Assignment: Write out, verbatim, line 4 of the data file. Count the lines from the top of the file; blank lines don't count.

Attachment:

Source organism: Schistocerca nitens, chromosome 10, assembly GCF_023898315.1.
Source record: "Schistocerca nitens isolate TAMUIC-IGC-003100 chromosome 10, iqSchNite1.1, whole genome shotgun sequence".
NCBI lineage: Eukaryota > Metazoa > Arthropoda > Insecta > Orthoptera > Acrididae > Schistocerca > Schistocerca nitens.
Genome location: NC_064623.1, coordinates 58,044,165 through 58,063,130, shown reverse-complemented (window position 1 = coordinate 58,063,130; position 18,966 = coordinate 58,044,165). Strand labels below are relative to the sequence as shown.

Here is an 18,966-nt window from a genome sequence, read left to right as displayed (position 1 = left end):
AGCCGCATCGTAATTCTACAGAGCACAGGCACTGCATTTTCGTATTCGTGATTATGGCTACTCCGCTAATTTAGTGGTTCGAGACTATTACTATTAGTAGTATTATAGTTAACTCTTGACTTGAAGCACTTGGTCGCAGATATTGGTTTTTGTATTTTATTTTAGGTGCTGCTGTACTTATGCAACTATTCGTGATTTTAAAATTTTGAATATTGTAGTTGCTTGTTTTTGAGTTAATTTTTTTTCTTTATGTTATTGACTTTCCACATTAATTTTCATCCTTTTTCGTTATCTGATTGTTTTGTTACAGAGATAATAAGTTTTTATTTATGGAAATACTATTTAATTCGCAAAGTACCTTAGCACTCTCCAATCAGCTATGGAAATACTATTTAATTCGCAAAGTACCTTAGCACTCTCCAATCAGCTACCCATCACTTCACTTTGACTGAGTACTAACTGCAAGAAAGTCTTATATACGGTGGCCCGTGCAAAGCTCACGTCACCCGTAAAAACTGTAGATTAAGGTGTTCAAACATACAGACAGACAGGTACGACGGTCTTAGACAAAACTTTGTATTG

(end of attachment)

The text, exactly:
Genome location: NC_064623.1, coordinates 58,044,165 through 58,063,130, shown reverse-complemented (window position 1 = coordinate 58,063,130; position 18,966 = coordinate 58,044,165). Strand labels below are relative to the sequence as shown.